GUILLOT, MAXIME (1824–1889). Maxime Guillot, early Dallas settler and interpreter for the French colonists at nearby La Réunion, was born in Angers, France, on December 10, 1824, and trained as a wagon and carriage builder. He left France in 1847 to seek his fortune in New Orleans. He worked at his trade in that city for three years, but the seasonal outbreaks of yellow fever persuaded him to look for a healthier location. He traveled first to Shreveport but soon moved to Fort Worth, where he met Maj. Ripley A. Arnold, who hired him as wagonmaker for the military post. When the outpost was abandoned in 1852 Guillot moved to Dallas and opened a carriage shop, thought to be the first manufacturing plant in Dallas. Later he established the city's first bakery. Guillot's wagonmaking reputation attracted customers throughout the Southwest. He went back to France in 1853 to marry a Mlle. Drouard, then returned to Dallas the following year with his new wife and several experienced wagon builders to help him in his expanding business.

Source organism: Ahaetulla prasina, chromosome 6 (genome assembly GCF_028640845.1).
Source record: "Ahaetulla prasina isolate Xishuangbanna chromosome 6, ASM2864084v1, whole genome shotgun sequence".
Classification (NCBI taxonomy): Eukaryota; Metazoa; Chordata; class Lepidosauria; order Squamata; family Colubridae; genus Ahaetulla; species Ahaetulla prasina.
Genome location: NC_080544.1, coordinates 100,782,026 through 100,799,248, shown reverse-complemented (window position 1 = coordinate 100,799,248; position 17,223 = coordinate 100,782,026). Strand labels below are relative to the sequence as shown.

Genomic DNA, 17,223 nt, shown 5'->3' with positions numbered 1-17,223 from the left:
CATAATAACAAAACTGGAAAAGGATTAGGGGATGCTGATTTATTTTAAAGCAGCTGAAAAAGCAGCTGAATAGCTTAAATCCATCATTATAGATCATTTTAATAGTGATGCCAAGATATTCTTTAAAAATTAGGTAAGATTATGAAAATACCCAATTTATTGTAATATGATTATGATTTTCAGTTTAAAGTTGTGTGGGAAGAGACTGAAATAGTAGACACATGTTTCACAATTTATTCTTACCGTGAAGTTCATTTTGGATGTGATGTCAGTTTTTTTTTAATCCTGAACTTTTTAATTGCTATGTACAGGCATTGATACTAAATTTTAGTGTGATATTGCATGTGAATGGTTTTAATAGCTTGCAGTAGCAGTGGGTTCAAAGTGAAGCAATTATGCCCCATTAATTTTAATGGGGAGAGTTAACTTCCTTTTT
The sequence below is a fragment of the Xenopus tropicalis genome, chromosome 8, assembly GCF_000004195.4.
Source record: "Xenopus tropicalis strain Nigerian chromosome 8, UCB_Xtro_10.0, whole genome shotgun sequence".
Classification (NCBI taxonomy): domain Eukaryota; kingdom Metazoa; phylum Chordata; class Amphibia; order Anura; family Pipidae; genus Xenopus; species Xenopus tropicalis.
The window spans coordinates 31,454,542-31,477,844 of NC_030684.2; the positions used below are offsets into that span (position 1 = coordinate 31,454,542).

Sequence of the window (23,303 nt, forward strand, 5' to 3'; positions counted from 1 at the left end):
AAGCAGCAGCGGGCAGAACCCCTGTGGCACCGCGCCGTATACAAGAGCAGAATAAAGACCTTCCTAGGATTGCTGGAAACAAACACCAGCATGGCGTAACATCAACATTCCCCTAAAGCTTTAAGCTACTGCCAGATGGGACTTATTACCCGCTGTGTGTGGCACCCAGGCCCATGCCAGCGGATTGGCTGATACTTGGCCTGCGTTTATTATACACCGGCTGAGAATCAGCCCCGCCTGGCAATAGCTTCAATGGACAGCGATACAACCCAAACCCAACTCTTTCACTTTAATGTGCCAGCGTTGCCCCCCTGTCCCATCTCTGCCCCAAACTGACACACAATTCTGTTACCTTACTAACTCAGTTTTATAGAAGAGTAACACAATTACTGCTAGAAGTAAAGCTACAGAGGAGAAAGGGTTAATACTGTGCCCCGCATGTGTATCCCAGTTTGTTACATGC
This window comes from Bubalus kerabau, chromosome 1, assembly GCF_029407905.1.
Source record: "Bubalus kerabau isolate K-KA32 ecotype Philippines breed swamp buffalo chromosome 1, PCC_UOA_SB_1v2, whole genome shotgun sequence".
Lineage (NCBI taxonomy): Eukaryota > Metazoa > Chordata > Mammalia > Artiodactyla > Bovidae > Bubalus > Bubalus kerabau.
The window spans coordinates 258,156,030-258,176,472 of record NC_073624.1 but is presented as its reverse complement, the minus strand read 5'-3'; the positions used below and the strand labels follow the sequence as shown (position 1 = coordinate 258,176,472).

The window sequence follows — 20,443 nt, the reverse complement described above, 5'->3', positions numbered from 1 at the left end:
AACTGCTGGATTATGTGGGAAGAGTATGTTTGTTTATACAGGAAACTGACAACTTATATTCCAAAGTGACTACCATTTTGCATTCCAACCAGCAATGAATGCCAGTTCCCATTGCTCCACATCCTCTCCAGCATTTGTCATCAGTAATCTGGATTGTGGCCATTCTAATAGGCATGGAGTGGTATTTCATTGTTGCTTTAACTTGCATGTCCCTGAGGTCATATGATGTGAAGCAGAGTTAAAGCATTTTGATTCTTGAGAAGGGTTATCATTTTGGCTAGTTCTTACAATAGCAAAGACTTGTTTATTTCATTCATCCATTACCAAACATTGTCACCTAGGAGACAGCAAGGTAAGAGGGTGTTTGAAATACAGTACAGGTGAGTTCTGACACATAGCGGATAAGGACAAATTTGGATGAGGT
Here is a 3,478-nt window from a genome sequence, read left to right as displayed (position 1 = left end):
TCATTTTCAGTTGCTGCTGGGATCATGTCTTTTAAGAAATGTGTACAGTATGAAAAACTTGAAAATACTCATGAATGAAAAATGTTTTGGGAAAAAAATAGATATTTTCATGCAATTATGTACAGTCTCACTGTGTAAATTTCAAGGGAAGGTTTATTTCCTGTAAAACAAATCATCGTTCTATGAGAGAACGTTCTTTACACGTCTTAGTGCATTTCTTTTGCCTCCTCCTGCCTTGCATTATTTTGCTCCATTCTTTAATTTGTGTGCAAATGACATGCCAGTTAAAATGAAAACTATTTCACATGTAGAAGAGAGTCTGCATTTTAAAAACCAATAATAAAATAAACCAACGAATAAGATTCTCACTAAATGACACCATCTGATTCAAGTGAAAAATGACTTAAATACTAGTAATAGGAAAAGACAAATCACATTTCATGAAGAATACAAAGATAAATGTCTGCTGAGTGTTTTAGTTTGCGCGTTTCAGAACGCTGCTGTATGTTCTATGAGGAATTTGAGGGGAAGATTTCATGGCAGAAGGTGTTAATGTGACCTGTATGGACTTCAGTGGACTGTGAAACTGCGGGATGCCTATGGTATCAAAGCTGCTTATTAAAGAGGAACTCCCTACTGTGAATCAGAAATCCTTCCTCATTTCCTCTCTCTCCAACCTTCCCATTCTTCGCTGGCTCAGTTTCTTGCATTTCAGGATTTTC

With the establishment of La Réunion across the Trinity River in 1855, the bilingual Guillot assumed the role of middleman and interpreter between the French colonists and Dallas citizens. In fact, he spent so much time at La Réunion that he has been mistakenly listed as an official resident. When the colony collapsed in 1858 he helped many former colonists find jobs and start new lives in Dallas.
Guillot's first wife died in 1856 after the birth of their son. In 1859 Guillot married Mary Mullen; they had two sons and a daughter. During the Civil War Guillot served the Confederate Army as superintendent of a wagon factory in Lancaster, Texas. He returned to Dallas after the war and resumed his business. He died on October 23, 1889.
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The following, adapted from the Chicago Manual of Style, 15th edition, is the preferred citation for this article.Handbook of Texas Online, Christopher E. Guthrie, "Guillot, Maxime," accessed July 30, 2016, http://www.tshaonline.org/handbook/online/articles/fgu20.
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